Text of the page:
I spent some time thinking about how to post about our trip to Auschwitz. It is not an easy thing to write about, but I think it’s important to try to express our feelings about things that affect us, as seeing Auschwitz did.
Of all the names of all the camps where so many died, this is the one that most people would name first, the largest Nazi concentration camp of World War II. The camp is located 50 kilometers west of Kraków and took its name from the nearby town of Oświęcim, or Auschwitz in German. It’s more an island inside Poland than part of Poland.
There were actually three different camps located here:
- Auschwitz I – the original concentration camp which served as the administrative center for the whole complex.
- Auschwitz II (Birkenau) – an extermination camp, where at least 960,000 Jews, 75,000 Poles, and some 19,000 Roma (Gypsies) were killed. Birkenau was the largest of all the Nazi extermination camps.
- Auschwitz III (Monowitz) – which served as a labor camp.
It’s not possible to know the exact number of people who died here, but the official estimation is 1.1 million. That number is not really fathomable to me.
Around 10 a.m. our group arrived at Auschwitz I, where all tours begin. Here, several of the prisoner barracks (orginally Polish Army barracks before the war) now serve as a museum for visitors. It hits you hard, the photographs of prisoners taken from three angles. Photos were taken in the early years, before the numbers were too big for record keeping. There were also rooms of shoes, suitcases, piles of glasses. It’s surreal how these things look, how wrong it all was and still is because something like this happened.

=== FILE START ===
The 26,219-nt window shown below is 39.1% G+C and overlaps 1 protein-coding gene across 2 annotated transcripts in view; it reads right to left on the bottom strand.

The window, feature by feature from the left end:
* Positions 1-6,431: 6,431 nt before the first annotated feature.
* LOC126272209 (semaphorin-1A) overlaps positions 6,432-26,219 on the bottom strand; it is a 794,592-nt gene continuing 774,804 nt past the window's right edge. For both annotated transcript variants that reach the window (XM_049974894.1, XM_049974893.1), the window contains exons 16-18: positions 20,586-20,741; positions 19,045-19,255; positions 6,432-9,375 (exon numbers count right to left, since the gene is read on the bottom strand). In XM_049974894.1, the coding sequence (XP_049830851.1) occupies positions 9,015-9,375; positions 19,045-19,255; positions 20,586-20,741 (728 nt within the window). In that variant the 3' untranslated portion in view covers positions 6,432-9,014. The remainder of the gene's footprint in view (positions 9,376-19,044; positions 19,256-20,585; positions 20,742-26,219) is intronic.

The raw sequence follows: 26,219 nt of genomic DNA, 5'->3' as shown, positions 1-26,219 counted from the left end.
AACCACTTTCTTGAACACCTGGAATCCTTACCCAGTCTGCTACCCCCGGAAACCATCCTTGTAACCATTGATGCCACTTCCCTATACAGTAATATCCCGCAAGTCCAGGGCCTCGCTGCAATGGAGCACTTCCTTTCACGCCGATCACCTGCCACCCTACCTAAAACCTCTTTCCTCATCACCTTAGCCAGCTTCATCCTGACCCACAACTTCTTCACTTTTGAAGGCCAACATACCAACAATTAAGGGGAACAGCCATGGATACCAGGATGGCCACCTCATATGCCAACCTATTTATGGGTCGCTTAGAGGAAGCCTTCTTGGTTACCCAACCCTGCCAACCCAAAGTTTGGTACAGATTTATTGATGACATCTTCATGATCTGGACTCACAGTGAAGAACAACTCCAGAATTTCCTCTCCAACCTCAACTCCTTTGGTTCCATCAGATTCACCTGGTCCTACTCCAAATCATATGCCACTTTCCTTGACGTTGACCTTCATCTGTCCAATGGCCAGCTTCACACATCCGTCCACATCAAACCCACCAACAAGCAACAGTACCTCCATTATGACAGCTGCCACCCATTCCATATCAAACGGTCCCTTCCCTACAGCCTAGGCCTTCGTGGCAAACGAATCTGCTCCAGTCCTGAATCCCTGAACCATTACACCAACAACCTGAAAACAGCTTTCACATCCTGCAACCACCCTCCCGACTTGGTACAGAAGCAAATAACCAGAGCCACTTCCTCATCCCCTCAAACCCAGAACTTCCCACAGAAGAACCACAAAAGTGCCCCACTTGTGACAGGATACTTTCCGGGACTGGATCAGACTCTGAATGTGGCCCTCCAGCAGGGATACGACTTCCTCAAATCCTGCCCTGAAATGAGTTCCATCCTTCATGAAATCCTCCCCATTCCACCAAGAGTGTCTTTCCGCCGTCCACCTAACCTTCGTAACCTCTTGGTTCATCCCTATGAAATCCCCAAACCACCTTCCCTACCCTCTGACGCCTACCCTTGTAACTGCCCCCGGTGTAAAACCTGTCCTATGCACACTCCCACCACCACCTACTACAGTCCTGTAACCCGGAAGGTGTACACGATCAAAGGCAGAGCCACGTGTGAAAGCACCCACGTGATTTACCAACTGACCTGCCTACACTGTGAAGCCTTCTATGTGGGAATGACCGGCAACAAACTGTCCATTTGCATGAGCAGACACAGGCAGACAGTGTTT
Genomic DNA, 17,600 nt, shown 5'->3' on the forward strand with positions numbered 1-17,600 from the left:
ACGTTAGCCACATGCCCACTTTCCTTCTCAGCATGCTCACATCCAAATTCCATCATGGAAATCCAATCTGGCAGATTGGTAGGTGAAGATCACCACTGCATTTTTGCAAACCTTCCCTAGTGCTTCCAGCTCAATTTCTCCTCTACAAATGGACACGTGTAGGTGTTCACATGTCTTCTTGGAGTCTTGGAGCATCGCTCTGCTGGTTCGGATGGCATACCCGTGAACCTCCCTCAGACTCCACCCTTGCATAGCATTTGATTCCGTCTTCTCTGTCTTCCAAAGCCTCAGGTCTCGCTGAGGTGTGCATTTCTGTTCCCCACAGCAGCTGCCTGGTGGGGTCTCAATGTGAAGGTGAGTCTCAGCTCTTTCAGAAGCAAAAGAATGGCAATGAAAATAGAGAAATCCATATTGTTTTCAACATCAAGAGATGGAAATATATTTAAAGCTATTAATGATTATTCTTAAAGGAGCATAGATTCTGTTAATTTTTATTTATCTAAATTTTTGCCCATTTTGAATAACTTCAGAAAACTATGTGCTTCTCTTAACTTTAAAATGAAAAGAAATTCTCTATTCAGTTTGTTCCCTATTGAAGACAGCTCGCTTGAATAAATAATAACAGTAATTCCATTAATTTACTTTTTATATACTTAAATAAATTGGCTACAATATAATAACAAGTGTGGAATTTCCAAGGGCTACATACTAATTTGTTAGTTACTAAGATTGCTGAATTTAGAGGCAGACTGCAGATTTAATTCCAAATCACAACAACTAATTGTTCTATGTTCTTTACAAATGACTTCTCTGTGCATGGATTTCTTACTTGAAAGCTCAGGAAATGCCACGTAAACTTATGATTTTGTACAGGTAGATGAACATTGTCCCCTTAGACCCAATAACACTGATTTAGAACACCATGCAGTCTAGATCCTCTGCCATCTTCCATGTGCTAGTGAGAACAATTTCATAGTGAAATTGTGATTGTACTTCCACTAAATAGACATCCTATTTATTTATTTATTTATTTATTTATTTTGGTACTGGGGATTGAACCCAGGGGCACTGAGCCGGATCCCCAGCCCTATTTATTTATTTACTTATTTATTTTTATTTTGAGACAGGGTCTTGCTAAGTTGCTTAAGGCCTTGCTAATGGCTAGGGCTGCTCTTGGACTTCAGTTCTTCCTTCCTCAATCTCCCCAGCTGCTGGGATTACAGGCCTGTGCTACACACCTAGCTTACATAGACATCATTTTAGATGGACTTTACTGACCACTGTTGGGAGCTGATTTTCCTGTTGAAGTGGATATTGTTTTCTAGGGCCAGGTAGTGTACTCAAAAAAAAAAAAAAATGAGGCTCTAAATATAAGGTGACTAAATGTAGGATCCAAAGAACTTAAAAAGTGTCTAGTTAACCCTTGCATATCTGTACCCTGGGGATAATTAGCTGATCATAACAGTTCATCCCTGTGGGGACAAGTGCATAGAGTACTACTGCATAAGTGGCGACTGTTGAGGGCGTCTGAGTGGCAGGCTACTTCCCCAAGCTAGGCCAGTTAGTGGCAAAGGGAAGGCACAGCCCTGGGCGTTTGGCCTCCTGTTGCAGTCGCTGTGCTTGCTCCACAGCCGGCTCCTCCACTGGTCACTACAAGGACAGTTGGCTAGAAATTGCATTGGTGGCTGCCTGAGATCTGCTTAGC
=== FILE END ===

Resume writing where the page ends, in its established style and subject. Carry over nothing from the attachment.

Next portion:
We walked in the rain and wind to the end of the the train tracks; from here you can see Auschwitz camp II & III. It was the only day of our trip that was cold, windy, wet and miserable. My corduroy jacket was soaked. Our minor discomfort was nothing compared to what we heard, saw and imagined. At the end of these tracks are the caved in remains of two large gas chambers. The Nazis destroyed these chambers when they heard the Soviets were on their way. Now there is a memorial there and this plaque:
For ever let this place be
a cry of despair
and a warning to humanity,
where the Nazis murdered
about one and a half
men, women, and children,
from various countries
Auschwitz – Birkenau
I feel emotional about this but also feel inept to capture it properly in words. It’s good that there are tours of this dreadful place because it is so important that we not forget.